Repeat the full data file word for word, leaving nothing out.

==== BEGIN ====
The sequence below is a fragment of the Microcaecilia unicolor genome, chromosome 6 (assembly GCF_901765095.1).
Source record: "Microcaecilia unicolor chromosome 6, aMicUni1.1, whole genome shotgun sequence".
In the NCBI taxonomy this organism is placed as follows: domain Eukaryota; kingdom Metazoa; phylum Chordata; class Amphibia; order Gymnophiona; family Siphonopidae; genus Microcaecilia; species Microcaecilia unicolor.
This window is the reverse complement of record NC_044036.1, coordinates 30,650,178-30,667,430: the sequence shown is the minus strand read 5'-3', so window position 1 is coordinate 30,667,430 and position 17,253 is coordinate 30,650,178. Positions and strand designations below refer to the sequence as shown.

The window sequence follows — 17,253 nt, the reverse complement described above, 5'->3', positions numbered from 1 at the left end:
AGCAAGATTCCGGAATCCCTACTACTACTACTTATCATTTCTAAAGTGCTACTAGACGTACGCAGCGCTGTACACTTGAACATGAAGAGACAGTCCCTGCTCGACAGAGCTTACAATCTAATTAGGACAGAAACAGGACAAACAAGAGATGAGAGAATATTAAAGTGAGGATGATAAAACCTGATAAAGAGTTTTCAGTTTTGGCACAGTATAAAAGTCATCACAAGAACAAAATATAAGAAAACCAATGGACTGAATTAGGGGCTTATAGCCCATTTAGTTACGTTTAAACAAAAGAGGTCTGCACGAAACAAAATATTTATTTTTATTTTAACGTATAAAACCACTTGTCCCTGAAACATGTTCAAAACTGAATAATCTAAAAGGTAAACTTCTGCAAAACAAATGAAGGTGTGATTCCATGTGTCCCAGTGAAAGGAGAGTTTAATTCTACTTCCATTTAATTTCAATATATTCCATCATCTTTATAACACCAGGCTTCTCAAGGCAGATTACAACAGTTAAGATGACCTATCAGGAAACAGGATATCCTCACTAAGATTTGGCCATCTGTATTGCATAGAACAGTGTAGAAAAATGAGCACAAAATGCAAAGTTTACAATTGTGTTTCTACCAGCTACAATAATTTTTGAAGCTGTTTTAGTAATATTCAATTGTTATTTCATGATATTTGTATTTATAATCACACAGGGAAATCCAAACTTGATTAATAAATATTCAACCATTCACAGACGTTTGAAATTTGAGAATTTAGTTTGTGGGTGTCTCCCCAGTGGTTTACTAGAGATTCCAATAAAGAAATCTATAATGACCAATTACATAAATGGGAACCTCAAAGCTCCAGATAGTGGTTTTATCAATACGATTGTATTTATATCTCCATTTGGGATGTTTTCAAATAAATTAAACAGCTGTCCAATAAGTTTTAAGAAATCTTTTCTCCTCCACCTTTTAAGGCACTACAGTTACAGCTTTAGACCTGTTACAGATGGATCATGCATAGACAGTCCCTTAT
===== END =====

The sequence below is a fragment of the Microcaecilia unicolor genome, chromosome 6 (assembly GCF_901765095.1).
Source record: "Microcaecilia unicolor chromosome 6, aMicUni1.1, whole genome shotgun sequence".
In the NCBI taxonomy this organism is placed as follows: domain Eukaryota; kingdom Metazoa; phylum Chordata; class Amphibia; order Gymnophiona; family Siphonopidae; genus Microcaecilia; species Microcaecilia unicolor.
This window is the reverse complement of record NC_044036.1, coordinates 30,650,178-30,667,430: the sequence shown is the minus strand read 5'-3', so window position 1 is coordinate 30,667,430 and position 17,253 is coordinate 30,650,178. Positions and strand designations below refer to the sequence as shown.

The window sequence follows — 17,253 nt, the reverse complement described above, 5'->3', positions numbered from 1 at the left end:
AGCAAGATTCCGGAATCCCTACTACTACTACTTATCATTTCTAAAGTGCTACTAGACGTACGCAGCGCTGTACACTTGAACATGAAGAGACAGTCCCTGCTCGACAGAGCTTACAATCTAATTAGGACAGAAACAGGACAAACAAGAGATGAGAGAATATTAAAGTGAGGATGATAAAACCTGATAAAGAGTTTTCAGTTTTGGCACAGTATAAAAGTCATCACAAGAACAAAATATAAGAAAACCAATGGACTGAATTAGGGGCTTATAGCCCATTTAGTTACGTTTAAACAAAAGAGGTCTGCACGAAACAAAATATTTATTTTTATTTTAACGTATAAAACCACTTGTCCCTGAAACATGTTCAAAACTGAATAATCTAAAAGGTAAACTTCTGCAAAACAAATGAAGGTGTGATTCCATGTGTCCCAGTGAAAGGAGAGTTTAATTCTACTTCCATTTAATTTCAATATATTCCATCATCTTTATAACACCAGGCTTCTCAAGGCAGATTACAACAGTTAAGATGACCTATCAGGAAACAGGATATCCTCACTAAGATTTGGCCATCTGTATTGCATAGAACAGTGTAGAAAAATGAGCACAAAATGCAAAGTTTACAATTGTGTTTCTACCAGCTACAATAATTTTTGAAGCTGTTTTAGTAATATTCAATTGTTATTTCATGATATTTGTATTTATAATCACACAGGGAAATCCAAACTTGATTAATAAATATTCAACCATTCACAGACGTTTGAAATTTGAGAATTTAGTTTGTGGGTGTCTCCCCAGTGGTTTACTAGAGATTCCAATAAAGAAATCTATAATGACCAATTACATAAATGGGAACCTCAAAGCTCCAGATAGTGGTTTTATCAATACGATTGTATTTATATCTCCATTTGGGATGTTTTCAAATAAATTAAACAGCTGTCCAATAAGTTTTAAGAAATCTTTTCTCCTCCACCTTTTAAGGCACTACAGTTACAGCTTTAGACCTGTTACAGATGGATCATGCATAGACAGTCCCTTAT